The point to note here is that the value of the name attribute should match the one described in the configuration file, and that the destination of the form should be specified by the th: action attribute. However, if you write "/ sign_in", you will get angry that there is no such URL. This is because Spring-Security's CSRF measures are enabled by default. If you pass the plain URL to acrtion without thinking in this state, you will get angry because the token for CSRF countermeasures is not placed. There are various ways to solve this, but this time, by setting "th: action = @ {URL}" in Thymeleaf, a token will be generated and put on the URL. Reference

Also, by default, the URL of the destination is a long URL that performs authentication processing, but I think it is better to specify it in the configuration file.

If you execute it with the implementation so far, the login screen will be displayed, so if you enter "user" and "password", you will be able to transition to hello.html. Since I forgot to capture the execution result every time, the execution screen will be displayed only in step 3, but please forgive me.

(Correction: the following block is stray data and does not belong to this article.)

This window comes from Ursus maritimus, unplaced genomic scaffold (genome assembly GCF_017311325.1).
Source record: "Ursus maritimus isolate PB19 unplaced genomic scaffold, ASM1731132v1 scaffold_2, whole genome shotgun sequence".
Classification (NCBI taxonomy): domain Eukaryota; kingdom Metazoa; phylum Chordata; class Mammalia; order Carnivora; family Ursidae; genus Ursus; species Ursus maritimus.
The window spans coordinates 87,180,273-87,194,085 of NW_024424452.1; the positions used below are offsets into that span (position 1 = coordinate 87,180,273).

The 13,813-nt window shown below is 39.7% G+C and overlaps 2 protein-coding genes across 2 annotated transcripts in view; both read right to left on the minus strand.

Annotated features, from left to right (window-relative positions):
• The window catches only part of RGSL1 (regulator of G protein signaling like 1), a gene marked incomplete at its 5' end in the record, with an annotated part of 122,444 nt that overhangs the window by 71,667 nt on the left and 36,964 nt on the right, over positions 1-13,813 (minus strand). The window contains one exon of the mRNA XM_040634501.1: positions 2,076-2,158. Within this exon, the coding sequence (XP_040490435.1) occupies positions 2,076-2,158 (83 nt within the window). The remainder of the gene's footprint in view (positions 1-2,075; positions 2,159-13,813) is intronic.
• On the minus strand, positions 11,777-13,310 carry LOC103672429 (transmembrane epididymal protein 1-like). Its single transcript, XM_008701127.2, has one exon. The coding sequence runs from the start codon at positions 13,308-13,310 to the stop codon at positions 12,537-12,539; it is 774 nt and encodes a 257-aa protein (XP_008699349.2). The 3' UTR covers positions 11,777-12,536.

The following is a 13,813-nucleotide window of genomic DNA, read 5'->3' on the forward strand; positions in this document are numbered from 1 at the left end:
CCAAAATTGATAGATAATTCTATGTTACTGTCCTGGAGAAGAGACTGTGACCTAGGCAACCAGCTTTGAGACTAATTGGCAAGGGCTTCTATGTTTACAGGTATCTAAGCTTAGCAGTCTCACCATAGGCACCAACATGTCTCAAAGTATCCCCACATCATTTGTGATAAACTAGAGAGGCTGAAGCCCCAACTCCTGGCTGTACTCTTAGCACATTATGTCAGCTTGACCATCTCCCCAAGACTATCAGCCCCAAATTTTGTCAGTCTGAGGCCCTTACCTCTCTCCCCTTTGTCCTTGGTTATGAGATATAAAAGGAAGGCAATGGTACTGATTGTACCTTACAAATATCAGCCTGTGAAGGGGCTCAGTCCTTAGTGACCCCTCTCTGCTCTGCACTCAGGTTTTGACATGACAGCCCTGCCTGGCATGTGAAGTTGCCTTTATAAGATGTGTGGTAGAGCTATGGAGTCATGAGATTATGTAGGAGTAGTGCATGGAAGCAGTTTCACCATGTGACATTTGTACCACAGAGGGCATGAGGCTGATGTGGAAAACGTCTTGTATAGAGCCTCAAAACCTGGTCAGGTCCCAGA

Step 2. If you find a user in the DB, let it through!

We have implemented a feature that allows only the user logged in in step 1 to see the page. However, it is not possible to identify "who logged in" if everyone uses a common user name and password. Security is too ridiculous in the first place. In this step, we will add a function that only users registered in the DB can log in. The following items are required.

Since the purpose here is to create a login function, I will omit how to use Entity and EntityManager, but I would like to summarize this area as well. So let's take a look at the UserDetailsServiceImpl class.


package login.app.service;

import java.util.ArrayList;
import java.util.List;

import org.springframework.beans.factory.annotation.Autowired;
import org.springframework.security.core.GrantedAuthority;
import org.springframework.security.core.authority.SimpleGrantedAuthority;
import org.springframework.security.core.userdetails.User;
import org.springframework.security.core.userdetails.UserDetails;
import org.springframework.security.core.userdetails.UserDetailsService;
import org.springframework.security.core.userdetails.UsernameNotFoundException;
import org.springframework.security.crypto.bcrypt.BCryptPasswordEncoder;
import org.springframework.stereotype.Service;

import login.app.dao.LoginUserDao;
import login.app.entity.LoginUser;

public class UserDetailsServiceImpl implements UserDetailsService{
	//A class that implements a method to search user information from DB
	private LoginUserDao userDao;